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Year : 2018  |  Volume : 4  |  Issue : 1  |  Page : 5-10

Frequency of rheumatoid arthritis in patients with autoimmune thyroid disease: a case–control study

1 Internal Medicine Department, Faculty of Medicine, Al-Azhar University, Cairo, Egypt
2 Internal Medicine Department, New Damietta Faculty of Medicine, Al-Azhar University, Damietta, Egypt
3 Clinical Pathology Department, New Damietta Faculty of Medicine, Al-Azhar University, Damietta, Egypt
4 Rheumatology Department, New Damietta Faculty of Medicine, Al-Azhar University, Damietta, Egypt

Correspondence Address:
Khaled N Elfayoumy
Al-Azhar University Hospital, 2 El-Megawra Al-Saada Street, New Damietta 34517, Damietta Governorate
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Source of Support: None, Conflict of Interest: None

DOI: 10.4103/ejode.ejode_1_18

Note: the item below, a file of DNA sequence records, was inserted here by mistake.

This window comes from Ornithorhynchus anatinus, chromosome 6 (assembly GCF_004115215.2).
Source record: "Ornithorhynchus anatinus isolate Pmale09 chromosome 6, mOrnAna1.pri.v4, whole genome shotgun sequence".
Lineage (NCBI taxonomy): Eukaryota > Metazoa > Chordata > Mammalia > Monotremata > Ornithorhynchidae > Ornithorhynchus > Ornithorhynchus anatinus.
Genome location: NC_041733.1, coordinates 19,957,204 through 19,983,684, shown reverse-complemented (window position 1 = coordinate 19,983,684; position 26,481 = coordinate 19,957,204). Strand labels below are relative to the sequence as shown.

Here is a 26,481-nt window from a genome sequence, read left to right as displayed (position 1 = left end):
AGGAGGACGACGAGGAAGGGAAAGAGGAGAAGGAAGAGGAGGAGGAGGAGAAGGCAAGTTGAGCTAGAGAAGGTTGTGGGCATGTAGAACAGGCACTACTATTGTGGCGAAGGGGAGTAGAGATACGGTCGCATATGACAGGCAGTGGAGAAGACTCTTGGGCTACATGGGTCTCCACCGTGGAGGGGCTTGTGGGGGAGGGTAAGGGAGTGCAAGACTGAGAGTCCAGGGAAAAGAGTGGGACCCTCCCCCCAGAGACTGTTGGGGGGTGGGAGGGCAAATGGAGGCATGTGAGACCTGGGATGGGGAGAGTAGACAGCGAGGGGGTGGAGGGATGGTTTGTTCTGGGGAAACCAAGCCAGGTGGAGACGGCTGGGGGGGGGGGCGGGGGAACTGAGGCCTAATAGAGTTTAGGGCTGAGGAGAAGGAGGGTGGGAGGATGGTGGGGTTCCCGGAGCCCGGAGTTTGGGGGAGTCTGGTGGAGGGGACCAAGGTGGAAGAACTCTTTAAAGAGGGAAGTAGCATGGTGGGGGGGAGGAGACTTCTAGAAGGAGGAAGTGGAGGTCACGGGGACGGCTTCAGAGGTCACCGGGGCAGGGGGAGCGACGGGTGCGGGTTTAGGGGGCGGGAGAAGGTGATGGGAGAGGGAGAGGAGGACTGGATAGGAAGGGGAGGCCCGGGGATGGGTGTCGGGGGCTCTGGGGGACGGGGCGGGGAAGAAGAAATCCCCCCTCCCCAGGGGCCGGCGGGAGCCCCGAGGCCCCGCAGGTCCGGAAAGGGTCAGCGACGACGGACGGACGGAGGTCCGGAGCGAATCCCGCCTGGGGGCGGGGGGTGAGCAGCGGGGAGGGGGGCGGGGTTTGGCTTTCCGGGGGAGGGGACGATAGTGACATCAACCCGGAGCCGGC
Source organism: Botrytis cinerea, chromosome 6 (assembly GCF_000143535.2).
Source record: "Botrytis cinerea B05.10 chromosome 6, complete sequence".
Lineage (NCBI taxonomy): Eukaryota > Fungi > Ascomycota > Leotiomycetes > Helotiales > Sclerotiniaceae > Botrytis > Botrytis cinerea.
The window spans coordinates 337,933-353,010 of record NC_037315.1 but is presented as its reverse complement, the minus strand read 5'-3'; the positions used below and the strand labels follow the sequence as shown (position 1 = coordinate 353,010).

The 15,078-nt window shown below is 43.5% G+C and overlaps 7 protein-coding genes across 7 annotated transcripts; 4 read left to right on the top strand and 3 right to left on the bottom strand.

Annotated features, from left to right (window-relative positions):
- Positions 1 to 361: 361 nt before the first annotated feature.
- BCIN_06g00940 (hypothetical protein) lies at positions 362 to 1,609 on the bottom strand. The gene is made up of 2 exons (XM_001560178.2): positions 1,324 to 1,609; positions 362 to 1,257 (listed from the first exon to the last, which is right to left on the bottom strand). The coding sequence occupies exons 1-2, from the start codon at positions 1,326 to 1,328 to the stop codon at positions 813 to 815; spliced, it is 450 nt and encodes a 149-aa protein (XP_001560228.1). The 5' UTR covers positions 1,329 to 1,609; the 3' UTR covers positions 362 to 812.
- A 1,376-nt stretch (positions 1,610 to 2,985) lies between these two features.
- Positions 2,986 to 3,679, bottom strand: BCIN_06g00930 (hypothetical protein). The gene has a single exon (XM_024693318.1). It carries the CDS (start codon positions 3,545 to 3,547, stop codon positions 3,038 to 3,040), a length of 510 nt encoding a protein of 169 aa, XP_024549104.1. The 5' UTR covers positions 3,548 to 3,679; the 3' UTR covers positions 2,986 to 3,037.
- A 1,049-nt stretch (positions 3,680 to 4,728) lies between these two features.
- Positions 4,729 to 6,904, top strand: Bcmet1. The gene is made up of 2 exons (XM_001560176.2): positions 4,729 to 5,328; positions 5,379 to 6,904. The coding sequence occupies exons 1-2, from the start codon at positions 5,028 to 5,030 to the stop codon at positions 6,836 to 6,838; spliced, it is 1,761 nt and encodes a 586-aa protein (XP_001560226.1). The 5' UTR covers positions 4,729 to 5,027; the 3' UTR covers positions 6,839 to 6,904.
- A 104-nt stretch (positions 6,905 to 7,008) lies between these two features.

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Introduction Hashimoto’s thyroiditis and Graves’ disease both constitute autoimmune thyroid diseases (AITD) that frequently coexist with other autoimmune disorders (AID). This study was conducted to evaluate the frequency of rheumatoid arthritis (RA) in patients diagnosed with AITD in relation to the general population. Patients and methods This was a cross-sectional case–control study, conducted on 103 patients with AITD of either Hashimoto’s thyroiditis or Graves’ disease with positive antithyroid peroxidase (TPOAb). A group 100 volunteers, matched for age and sex, with normal thyroid function and negative history of AID, were investigated for the prevalence of RA in the general population (control group). Participants in the study were tested for thyroid profile, rheumatoid factor (RF), erythrocyte sedimentation rate, and C-reactive protein. When appropriate, anticitrullinated peptide antibody was checked. Results Patients with AITD had a higher frequency of RA than the control (P=0.031). Thyroid profile showed no significant difference between patients with and without RA within the group of AITD. In that group, a positive correlation between titers of both RF and TPOAb was observed (r=0.474, P<0.001). The coexistence of RA with AITD was noticed to be associated with higher RF, C-reactive protein, and TPOAb titers as well as. the presence of type 2 diabetes mellitus, other AID and family history of RA. Conclusion RA is more prevalent in patients with AITD than the general population, and the underlying autoimmunity is likely to be the link. Our data highlight the importance of screening thyroid patients for RA especially if present with type 2 diabetes mellitus, another AID, or having a family history of RA.

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